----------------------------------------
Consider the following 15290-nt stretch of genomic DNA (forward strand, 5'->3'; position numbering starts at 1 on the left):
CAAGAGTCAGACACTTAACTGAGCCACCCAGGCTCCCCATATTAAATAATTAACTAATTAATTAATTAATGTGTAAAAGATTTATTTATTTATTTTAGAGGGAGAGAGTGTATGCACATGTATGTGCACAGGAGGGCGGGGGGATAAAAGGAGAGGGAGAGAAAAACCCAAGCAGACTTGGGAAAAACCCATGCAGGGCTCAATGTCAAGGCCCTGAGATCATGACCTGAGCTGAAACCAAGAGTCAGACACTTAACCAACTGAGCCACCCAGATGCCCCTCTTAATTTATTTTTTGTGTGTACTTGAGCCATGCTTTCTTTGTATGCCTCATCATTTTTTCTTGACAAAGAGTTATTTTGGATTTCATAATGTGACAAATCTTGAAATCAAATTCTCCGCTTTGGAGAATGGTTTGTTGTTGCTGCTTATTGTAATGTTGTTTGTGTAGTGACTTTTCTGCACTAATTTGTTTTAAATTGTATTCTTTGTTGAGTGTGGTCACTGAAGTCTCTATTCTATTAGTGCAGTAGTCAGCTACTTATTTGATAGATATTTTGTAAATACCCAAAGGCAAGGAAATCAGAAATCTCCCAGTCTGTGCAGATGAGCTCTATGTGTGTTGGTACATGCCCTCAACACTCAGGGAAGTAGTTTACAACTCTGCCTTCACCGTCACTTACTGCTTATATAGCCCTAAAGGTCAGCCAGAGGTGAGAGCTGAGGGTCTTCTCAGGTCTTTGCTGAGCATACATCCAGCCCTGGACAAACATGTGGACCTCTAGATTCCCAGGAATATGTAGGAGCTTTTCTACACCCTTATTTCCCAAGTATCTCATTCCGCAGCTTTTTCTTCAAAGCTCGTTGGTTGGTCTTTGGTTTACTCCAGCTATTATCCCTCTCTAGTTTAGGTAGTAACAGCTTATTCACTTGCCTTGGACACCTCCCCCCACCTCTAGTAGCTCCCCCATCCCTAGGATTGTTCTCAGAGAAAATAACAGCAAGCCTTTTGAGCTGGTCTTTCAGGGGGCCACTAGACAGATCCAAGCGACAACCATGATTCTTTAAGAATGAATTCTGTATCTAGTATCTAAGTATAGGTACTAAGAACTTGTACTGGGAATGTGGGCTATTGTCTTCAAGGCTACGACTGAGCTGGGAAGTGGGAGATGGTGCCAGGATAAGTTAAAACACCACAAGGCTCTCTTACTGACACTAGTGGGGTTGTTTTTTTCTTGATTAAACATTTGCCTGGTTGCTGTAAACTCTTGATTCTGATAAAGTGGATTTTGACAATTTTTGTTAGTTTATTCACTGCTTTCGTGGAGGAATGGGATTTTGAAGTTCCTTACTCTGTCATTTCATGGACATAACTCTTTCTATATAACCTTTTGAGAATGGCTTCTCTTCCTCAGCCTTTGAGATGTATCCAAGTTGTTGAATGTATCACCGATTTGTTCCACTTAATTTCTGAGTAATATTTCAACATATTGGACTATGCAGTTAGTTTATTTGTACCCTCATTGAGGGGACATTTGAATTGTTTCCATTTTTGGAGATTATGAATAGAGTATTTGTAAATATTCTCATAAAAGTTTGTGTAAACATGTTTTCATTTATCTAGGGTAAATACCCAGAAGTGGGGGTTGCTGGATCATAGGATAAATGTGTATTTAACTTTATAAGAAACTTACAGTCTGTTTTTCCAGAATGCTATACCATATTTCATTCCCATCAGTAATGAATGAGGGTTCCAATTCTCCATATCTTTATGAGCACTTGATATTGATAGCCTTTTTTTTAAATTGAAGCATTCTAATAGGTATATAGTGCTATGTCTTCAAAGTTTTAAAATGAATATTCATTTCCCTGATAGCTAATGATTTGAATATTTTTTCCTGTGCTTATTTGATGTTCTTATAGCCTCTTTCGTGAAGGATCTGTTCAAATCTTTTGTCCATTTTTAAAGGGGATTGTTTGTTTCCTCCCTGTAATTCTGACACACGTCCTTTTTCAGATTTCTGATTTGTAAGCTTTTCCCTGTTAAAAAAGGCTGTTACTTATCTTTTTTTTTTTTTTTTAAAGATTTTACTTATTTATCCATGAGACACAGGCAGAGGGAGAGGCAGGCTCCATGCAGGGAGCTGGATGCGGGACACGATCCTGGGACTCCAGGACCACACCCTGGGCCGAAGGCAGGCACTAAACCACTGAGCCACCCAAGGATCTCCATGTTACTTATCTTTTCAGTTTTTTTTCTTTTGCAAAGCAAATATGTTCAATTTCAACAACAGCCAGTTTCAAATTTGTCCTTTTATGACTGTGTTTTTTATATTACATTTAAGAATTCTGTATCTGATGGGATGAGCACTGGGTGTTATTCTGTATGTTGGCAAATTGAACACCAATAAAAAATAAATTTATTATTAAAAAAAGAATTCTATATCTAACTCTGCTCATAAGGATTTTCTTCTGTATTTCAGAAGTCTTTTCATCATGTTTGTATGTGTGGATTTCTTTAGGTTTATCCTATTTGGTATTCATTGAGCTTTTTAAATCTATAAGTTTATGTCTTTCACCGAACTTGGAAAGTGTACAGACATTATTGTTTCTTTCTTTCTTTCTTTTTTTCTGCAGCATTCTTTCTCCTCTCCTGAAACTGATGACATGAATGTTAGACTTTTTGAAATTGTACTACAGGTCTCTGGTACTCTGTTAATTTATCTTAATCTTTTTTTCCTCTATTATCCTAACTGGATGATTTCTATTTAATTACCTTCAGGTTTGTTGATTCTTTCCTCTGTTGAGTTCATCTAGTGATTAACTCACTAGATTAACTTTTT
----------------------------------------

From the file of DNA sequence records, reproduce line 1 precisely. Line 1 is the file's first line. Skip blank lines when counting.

Consider the following 15290-nt stretch of genomic DNA (forward strand, 5'->3'; position numbering starts at 1 on the left):